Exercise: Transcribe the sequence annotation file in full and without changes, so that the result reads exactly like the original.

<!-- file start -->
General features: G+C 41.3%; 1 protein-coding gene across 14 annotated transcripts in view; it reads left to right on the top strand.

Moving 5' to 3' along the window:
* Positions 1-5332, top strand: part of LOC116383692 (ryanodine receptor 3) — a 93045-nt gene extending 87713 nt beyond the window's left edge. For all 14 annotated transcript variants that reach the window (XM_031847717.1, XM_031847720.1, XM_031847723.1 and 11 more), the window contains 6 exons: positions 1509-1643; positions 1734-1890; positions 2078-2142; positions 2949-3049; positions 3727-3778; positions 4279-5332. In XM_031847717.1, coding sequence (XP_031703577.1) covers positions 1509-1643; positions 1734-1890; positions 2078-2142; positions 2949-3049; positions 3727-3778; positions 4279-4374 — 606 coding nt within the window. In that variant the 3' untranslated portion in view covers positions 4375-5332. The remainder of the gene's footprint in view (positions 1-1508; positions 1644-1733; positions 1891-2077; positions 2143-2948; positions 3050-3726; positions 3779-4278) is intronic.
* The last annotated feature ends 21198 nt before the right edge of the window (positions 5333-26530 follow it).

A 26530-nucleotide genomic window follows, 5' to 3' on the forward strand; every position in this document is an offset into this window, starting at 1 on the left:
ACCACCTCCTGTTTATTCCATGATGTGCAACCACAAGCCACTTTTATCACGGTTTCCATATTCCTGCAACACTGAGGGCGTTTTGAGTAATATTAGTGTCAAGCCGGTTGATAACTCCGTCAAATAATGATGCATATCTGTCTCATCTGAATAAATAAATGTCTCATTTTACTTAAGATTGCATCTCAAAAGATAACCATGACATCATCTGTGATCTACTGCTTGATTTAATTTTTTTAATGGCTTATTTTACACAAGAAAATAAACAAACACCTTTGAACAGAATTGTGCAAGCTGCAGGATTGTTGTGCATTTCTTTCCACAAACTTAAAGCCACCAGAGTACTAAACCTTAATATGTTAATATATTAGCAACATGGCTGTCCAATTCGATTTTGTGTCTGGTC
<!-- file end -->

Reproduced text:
General features: G+C 41.3%; 1 protein-coding gene across 14 annotated transcripts in view; it reads left to right on the top strand.

Moving 5' to 3' along the window:
* Positions 1-5332, top strand: part of LOC116383692 (ryanodine receptor 3) — a 93045-nt gene extending 87713 nt beyond the window's left edge. For all 14 annotated transcript variants that reach the window (XM_031847717.1, XM_031847720.1, XM_031847723.1 and 11 more), the window contains 6 exons: positions 1509-1643; positions 1734-1890; positions 2078-2142; positions 2949-3049; positions 3727-3778; positions 4279-5332. In XM_031847717.1, coding sequence (XP_031703577.1) covers positions 1509-1643; positions 1734-1890; positions 2078-2142; positions 2949-3049; positions 3727-3778; positions 4279-4374 — 606 coding nt within the window. In that variant the 3' untranslated portion in view covers positions 4375-5332. The remainder of the gene's footprint in view (positions 1-1508; positions 1644-1733; positions 1891-2077; positions 2143-2948; positions 3050-3726; positions 3779-4278) is intronic.
* The last annotated feature ends 21198 nt before the right edge of the window (positions 5333-26530 follow it).

A 26530-nucleotide genomic window follows, 5' to 3' on the forward strand; every position in this document is an offset into this window, starting at 1 on the left:
ACCACCTCCTGTTTATTCCATGATGTGCAACCACAAGCCACTTTTATCACGGTTTCCATATTCCTGCAACACTGAGGGCGTTTTGAGTAATATTAGTGTCAAGCCGGTTGATAACTCCGTCAAATAATGATGCATATCTGTCTCATCTGAATAAATAAATGTCTCATTTTACTTAAGATTGCATCTCAAAAGATAACCATGACATCATCTGTGATCTACTGCTTGATTTAATTTTTTTAATGGCTTATTTTACACAAGAAAATAAACAAACACCTTTGAACAGAATTGTGCAAGCTGCAGGATTGTTGTGCATTTCTTTCCACAAACTTAAAGCCACCAGAGTACTAAACCTTAATATGTTAATATATTAGCAACATGGCTGTCCAATTCGATTTTGTGTCTGGTC